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Consumer Confidence Edges Up Again; Reaches Highest Point Since Early 2008

If they're confident, they will shop: Two women carry shopping bags down Manhattan's 34th St. last week.
Andrew Kelly
/
Getty Images
If they're confident, they will shop: Two women carry shopping bags down Manhattan's 34th St. last week.

There was a "moderate increase" in American consumers' confidence this month, the private Conference Board just reported.

Its widely watched consumer confidence index rose to 73.7 from 73.1 in October. The index is the highest it has been since February 2008, when the economy had just fallen into recession and was headed down.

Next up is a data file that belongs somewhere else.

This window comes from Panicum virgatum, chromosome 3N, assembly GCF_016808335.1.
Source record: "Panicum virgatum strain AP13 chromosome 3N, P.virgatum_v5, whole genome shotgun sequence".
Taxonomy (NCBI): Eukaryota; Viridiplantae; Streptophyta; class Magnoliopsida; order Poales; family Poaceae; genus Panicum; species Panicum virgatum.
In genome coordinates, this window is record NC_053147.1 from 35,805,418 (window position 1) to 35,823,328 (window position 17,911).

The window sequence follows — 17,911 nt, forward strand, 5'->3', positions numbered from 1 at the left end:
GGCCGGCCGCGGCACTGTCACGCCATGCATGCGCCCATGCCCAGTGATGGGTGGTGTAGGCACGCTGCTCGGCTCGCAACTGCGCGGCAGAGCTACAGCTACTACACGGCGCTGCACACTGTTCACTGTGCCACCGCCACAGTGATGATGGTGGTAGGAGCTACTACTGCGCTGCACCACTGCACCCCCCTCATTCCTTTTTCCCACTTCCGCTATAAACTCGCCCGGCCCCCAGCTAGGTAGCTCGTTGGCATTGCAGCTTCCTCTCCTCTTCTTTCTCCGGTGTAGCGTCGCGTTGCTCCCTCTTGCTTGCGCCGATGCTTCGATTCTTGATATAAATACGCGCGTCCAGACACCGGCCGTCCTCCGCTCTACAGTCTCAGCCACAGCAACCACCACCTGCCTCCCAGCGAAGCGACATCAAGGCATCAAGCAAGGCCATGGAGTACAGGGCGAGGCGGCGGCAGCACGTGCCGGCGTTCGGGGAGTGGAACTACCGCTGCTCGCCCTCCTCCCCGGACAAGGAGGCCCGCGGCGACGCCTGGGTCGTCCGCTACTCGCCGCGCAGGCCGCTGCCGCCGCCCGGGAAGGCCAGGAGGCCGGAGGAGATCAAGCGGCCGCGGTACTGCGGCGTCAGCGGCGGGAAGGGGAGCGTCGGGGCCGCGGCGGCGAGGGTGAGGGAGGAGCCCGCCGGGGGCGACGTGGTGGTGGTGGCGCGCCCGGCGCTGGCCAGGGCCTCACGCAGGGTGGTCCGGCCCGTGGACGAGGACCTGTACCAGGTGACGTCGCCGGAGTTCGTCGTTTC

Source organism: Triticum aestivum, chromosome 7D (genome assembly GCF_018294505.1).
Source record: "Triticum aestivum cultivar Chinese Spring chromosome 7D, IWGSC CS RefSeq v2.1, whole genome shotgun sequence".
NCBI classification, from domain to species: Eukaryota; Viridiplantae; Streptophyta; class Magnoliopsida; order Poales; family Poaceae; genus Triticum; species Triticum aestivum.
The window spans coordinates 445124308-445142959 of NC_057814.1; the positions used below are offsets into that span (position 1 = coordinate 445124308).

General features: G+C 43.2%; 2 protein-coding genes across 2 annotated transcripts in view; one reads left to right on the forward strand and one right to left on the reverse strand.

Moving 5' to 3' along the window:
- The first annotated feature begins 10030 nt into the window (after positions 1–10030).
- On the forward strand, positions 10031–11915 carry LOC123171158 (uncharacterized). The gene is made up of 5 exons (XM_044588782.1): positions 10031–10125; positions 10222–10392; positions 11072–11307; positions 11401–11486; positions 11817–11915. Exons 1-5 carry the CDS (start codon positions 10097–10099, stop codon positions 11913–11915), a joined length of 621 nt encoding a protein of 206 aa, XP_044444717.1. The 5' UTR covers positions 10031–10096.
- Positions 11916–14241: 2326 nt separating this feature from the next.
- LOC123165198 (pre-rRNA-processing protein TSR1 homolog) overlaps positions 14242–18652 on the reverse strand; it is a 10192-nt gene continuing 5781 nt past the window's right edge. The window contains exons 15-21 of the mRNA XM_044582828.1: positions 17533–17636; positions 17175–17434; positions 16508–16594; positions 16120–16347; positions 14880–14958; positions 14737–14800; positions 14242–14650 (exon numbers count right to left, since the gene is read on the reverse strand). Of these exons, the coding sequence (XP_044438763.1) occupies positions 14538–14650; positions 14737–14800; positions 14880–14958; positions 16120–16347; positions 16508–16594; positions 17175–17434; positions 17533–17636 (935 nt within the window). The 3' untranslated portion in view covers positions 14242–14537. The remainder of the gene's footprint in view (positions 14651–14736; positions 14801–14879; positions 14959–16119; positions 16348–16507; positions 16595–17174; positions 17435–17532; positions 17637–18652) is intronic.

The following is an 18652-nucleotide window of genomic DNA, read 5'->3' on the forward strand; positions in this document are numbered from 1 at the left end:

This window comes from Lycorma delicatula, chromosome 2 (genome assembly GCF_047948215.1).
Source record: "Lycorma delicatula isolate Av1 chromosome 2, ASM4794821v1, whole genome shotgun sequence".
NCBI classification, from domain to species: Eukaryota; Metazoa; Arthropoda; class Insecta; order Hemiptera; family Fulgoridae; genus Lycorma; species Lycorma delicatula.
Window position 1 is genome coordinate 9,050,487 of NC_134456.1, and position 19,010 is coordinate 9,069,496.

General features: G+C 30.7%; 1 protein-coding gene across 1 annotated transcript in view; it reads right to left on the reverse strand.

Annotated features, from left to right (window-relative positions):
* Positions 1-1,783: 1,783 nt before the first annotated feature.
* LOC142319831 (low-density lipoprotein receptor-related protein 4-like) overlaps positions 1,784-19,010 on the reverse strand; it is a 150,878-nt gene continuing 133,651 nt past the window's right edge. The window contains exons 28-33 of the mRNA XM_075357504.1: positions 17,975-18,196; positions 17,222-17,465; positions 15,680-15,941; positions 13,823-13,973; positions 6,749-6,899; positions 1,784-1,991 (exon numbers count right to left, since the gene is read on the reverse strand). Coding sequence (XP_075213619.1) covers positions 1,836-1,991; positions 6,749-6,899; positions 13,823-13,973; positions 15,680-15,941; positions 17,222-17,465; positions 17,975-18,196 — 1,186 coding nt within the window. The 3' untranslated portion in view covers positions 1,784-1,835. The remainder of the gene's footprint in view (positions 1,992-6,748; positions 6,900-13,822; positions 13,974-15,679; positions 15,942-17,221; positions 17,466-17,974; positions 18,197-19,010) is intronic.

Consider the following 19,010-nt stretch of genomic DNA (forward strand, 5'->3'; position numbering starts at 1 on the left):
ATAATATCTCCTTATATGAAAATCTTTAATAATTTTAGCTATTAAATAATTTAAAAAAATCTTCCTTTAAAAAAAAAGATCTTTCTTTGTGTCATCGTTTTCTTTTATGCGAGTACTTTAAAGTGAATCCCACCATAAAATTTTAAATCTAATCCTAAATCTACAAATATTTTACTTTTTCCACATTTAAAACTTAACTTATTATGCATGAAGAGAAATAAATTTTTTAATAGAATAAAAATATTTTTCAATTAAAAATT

The index is closely watched, of course, because consumers buy about 70 percent of all the goods and services produced. So if they're feeling more confident, that could mean good things for the economy.

This could also be a sign that the holiday shopping season, which appears to have gotten off to a pretty good start, will be strong.

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Mark Memmott is NPR's supervising senior editor for Standards & Practices. In that role, he's a resource for NPR's journalists – helping them raise the right questions as they do their work and uphold the organization's standards.

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